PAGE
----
The narrative tour de force of the year is this South Korean thriller, which fuses electrifying, time- looping detective drama, fantasy and moving bromance. The puzzle pieces fit together cleverly in the show, where a magical walkie-talkie connects two policemen separated by decades: a present-day criminal profiler (Lee Je Hoon, pictured), who is looking into cold cases such as serial killings; and a police officer (Cho Jin Woong), who was chasing the same killers in the 1980s and 1990s, when the crimes were fresh.
But the drama has an emotional power beyond its formal ingenuity. In a landscape dotted with broken lives, what resonates is its belief that small differences made by good people do count.
Zhejiang TV; Sing!China Official YouTube Channel
The singing competition formerly known as The Voice Of China has acquired a new name, following a split from Talpa Global, the Dutch owner of The Voice format. But what it has kept is its sense of fun. The jokey rivalry among the big-name judges - Jay Chou, Harlem Yu, Na Ying and Wang Feng - is a delight and the success of Singapore's Nathan Hartono in the contest (he should star in a musical romantic comedy on the strength of his hair-stroking, stage-prowling, gut-busting performance of Eason Chan's We Are Lonely alone) is a definite highlight.
Gorgeous, intricate and goofy, this K-drama is not just a mystery that traces a line of fate between two lonely hearts - a sound director (Eric Mun) and a catering employee (Seo Hyun Jin) who have both been left at the altar. It is also an irresistible comedy about surrendering to this crazy thing called love.
This K-drama starts with a bang, as a nervy, sexy story about a girl (Kim Go Eun) falling for Mr Wrong (Park Hae Jin), a fellow student with a dark side. Then, inexplicably, it drops his story halfway through. When it remembers him near the end, it crams an explanation of his issues into a busy episode that explodes into cliche. The finaleis an anti-climax, a scrap heap of wasted potential.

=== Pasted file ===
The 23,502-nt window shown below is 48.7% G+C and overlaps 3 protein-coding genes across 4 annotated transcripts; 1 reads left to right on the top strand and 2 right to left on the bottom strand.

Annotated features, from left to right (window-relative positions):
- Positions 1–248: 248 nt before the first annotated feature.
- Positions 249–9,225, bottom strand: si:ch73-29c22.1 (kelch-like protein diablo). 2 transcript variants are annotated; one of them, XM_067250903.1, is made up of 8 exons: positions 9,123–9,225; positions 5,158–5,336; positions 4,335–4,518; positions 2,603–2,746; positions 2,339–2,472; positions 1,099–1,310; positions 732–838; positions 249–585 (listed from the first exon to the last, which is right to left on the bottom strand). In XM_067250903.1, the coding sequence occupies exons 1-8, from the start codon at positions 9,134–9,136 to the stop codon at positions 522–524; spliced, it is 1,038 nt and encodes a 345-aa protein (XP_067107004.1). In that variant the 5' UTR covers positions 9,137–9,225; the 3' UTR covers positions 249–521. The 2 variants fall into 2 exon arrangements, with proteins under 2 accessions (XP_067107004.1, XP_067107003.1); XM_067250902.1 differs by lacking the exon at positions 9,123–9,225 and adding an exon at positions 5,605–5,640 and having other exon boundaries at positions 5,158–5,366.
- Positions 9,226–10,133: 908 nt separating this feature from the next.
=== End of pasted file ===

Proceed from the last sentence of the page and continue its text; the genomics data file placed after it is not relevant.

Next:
Foong Woei Wan
True crime is having a moment in television and this exquisitely crafted dramatisation (pictured) of the 1994 O.J. Simpson murder trial stands out, with its insights into the racial, gender and other biases in the criminal justice system. The acting and writing are note-perfect. And the resonance with today's socio- political landscape is chilling too. The way objective facts in the case were brushed aside presages the "post-truth" era, since confirmed by developments such as Brexit and the election of Donald Trump.
This returning Twilight Zone-esque anthology series, which debuted six new episodes this year, is proper sci-fi. It is anchored by an incisive commentary on technology, rather than just being a placeholder for the standard hero's journey or romance. Each standalone episode is crammed with observations on the dark side of those high-tech screens people cannot tear themselves away from. The stories - which are by turns witty, inventive and terrifying - take aim at everything from their social media-obsessed society to the implications of getting lost in virtual-reality worlds.
In her stand-up special Baby Cobra, Wong dispatches weighty topics such as her Asian-American heritage and fertility struggles with the same aplomb as she does baser jokes about her sexual proclivities. In an arena dominated by white and male voices, her perspective is refreshing. But instead of falling back on the easy racial humour that Asian comedians often resort to, she slyly co-opts negative stereotypes only to brilliantly defuse them.
What should have been a love letter to a cult series that celebrated quirkiness and female friendships ended up being a self-indulgent mess that made some fans question their fondness for the original show. The fact that these four episodes were greenlit also epitomises a flaw in series television today: creators and distributors remaking popular shows or adding new seasons when they should just quit while they are ahead.
Alison de Souza
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A version of this article appeared in the print edition of The Sunday Times on December 18, 2016, with the headline Best and worst 2016: Television. Subscribe